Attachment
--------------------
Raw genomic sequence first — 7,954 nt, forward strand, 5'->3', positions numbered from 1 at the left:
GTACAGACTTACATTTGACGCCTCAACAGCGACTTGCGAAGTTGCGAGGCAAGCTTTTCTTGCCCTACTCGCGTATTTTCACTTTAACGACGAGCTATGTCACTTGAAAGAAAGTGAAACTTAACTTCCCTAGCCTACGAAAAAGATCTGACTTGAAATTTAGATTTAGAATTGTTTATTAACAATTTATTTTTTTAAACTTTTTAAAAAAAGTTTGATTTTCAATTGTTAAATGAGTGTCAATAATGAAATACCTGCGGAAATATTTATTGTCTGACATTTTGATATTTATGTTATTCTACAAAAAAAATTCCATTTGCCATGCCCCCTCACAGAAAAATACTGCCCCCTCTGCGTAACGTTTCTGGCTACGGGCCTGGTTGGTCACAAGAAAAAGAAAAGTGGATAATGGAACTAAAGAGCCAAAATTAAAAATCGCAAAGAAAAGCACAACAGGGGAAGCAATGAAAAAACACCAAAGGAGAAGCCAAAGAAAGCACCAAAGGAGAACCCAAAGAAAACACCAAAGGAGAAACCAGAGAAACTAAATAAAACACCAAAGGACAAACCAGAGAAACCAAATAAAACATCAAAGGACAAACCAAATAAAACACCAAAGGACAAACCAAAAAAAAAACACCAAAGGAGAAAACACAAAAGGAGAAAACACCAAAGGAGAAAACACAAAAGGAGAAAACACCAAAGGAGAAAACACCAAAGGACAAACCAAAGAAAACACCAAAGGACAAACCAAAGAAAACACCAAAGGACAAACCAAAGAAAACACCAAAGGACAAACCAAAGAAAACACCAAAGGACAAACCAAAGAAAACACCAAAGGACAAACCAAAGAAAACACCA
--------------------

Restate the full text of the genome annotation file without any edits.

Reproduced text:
Raw genomic sequence first — 7,954 nt, forward strand, 5'->3', positions numbered from 1 at the left:
GTACAGACTTACATTTGACGCCTCAACAGCGACTTGCGAAGTTGCGAGGCAAGCTTTTCTTGCCCTACTCGCGTATTTTCACTTTAACGACGAGCTATGTCACTTGAAAGAAAGTGAAACTTAACTTCCCTAGCCTACGAAAAAGATCTGACTTGAAATTTAGATTTAGAATTGTTTATTAACAATTTATTTTTTTAAACTTTTTAAAAAAAGTTTGATTTTCAATTGTTAAATGAGTGTCAATAATGAAATACCTGCGGAAATATTTATTGTCTGACATTTTGATATTTATGTTATTCTACAAAAAAAATTCCATTTGCCATGCCCCCTCACAGAAAAATACTGCCCCCTCTGCGTAACGTTTCTGGCTACGGGCCTGGTTGGTCACAAGAAAAAGAAAAGTGGATAATGGAACTAAAGAGCCAAAATTAAAAATCGCAAAGAAAAGCACAACAGGGGAAGCAATGAAAAAACACCAAAGGAGAAGCCAAAGAAAGCACCAAAGGAGAACCCAAAGAAAACACCAAAGGAGAAACCAGAGAAACTAAATAAAACACCAAAGGACAAACCAGAGAAACCAAATAAAACATCAAAGGACAAACCAAATAAAACACCAAAGGACAAACCAAAAAAAAAACACCAAAGGAGAAAACACAAAAGGAGAAAACACCAAAGGAGAAAACACAAAAGGAGAAAACACCAAAGGAGAAAACACCAAAGGACAAACCAAAGAAAACACCAAAGGACAAACCAAAGAAAACACCAAAGGACAAACCAAAGAAAACACCAAAGGACAAACCAAAGAAAACACCAAAGGACAAACCAAAGAAAACACCAAAGGACAAACCAAAGAAAACACCA